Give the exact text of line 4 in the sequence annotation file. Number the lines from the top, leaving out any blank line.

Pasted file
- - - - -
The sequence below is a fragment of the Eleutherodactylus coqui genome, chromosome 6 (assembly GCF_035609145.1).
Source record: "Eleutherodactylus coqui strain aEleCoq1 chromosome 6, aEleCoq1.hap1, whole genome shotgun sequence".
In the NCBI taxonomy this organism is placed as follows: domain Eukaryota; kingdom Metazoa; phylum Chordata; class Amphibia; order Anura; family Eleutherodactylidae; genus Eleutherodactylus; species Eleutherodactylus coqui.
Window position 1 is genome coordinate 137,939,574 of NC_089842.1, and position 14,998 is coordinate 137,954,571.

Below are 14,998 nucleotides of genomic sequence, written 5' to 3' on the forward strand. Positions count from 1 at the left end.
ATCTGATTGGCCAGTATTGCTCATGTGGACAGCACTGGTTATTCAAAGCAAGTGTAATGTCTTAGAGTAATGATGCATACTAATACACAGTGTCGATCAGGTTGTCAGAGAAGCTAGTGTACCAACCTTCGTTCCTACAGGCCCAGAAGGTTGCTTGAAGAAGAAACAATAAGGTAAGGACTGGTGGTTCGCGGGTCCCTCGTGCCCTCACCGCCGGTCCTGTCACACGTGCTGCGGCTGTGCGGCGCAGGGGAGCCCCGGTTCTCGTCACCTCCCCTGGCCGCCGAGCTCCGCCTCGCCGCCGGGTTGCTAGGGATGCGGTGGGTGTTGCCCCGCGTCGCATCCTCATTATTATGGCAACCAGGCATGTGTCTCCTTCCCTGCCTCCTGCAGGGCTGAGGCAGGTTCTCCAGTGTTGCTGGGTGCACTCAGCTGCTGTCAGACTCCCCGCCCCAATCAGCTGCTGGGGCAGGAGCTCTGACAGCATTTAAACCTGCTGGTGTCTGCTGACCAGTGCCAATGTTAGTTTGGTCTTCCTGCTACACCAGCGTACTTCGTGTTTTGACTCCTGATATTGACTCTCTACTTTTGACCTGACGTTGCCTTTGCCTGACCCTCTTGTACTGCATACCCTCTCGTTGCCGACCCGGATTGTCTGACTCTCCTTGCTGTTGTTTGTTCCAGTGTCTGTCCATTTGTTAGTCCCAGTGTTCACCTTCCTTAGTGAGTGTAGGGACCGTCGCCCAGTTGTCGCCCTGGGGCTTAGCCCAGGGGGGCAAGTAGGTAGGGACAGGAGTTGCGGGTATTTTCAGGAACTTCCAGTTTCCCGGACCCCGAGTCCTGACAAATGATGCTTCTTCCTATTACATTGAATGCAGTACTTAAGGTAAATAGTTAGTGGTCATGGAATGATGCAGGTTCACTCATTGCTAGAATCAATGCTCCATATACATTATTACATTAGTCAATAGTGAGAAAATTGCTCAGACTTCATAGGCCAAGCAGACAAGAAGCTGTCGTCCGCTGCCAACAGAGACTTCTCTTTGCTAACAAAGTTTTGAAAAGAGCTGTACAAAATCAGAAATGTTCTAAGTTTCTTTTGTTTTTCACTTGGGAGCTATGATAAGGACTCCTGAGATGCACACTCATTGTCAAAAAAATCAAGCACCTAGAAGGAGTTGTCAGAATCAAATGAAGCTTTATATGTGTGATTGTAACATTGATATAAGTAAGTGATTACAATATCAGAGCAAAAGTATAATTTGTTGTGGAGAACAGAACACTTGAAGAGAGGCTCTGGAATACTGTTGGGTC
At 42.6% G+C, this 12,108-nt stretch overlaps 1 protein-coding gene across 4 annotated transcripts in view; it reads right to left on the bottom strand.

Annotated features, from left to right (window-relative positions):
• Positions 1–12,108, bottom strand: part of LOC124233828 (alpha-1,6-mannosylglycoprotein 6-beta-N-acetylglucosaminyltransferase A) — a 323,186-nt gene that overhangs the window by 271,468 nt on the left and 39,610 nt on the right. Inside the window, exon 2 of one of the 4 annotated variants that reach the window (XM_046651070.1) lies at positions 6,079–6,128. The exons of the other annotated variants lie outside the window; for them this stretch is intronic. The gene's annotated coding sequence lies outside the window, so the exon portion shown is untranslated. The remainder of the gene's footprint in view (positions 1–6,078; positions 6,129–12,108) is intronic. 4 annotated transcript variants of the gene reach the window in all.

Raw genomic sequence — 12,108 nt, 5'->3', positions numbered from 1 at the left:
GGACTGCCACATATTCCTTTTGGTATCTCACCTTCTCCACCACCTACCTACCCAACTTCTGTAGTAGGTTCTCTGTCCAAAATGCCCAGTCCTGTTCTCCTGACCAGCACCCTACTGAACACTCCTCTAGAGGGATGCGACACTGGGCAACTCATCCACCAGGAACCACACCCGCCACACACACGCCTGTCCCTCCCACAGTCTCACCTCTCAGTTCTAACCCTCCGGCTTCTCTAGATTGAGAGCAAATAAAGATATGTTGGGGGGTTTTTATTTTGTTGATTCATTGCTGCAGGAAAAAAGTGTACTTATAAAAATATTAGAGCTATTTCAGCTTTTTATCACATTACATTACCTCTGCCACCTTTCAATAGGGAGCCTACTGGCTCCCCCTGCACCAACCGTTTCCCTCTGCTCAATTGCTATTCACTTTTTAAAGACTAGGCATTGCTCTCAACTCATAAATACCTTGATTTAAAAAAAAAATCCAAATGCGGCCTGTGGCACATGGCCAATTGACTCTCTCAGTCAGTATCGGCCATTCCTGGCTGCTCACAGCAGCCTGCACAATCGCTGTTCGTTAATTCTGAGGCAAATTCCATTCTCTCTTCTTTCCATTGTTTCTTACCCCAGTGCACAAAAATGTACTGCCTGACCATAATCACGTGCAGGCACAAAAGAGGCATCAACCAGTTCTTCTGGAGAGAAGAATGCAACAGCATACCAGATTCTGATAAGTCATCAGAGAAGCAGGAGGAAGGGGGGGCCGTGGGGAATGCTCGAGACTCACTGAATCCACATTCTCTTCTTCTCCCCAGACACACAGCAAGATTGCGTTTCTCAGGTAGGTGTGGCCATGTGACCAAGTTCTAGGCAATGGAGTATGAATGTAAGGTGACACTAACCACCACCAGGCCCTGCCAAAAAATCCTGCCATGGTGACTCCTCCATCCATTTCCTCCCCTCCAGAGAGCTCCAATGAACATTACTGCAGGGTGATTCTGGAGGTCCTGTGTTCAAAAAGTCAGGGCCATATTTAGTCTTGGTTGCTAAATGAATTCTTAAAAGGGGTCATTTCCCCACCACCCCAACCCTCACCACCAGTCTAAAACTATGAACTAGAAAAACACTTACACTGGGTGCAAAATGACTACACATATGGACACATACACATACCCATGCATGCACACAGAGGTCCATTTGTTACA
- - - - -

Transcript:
Window position 1 is genome coordinate 137,939,574 of NC_089842.1, and position 14,998 is coordinate 137,954,571.